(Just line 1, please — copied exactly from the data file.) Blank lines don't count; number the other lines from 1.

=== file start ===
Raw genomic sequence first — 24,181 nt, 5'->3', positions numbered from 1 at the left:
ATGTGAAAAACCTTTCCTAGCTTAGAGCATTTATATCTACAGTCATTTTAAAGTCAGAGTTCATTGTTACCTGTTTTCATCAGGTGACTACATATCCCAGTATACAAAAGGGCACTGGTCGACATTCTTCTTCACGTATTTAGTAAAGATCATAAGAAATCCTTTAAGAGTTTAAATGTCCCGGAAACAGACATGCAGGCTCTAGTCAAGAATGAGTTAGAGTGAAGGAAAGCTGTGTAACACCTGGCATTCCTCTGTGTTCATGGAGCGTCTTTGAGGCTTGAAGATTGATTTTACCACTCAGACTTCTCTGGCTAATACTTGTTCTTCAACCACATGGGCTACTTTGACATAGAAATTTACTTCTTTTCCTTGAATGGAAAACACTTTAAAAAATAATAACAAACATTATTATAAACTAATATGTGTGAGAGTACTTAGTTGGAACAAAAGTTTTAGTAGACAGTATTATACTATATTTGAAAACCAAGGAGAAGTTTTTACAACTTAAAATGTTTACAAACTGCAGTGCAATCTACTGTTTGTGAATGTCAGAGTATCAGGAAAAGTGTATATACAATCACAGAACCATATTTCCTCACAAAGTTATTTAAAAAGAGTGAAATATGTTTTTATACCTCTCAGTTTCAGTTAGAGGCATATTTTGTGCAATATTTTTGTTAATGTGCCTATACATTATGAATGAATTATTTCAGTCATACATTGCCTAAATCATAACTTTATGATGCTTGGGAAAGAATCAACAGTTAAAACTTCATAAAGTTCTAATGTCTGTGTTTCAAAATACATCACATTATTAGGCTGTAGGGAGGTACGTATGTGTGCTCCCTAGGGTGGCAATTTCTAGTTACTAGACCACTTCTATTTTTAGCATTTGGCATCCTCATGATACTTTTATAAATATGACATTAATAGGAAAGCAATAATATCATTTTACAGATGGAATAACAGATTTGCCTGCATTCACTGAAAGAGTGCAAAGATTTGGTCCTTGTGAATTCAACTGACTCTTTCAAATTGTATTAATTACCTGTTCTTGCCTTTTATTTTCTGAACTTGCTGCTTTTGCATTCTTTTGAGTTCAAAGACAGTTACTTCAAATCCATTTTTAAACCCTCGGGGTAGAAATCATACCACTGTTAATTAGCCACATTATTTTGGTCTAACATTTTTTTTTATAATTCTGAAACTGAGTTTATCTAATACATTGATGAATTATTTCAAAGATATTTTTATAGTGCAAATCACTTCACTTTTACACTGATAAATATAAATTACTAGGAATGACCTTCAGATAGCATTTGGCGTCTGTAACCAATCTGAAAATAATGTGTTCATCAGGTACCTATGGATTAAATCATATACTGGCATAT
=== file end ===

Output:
Raw genomic sequence first — 24,181 nt, 5'->3', positions numbered from 1 at the left: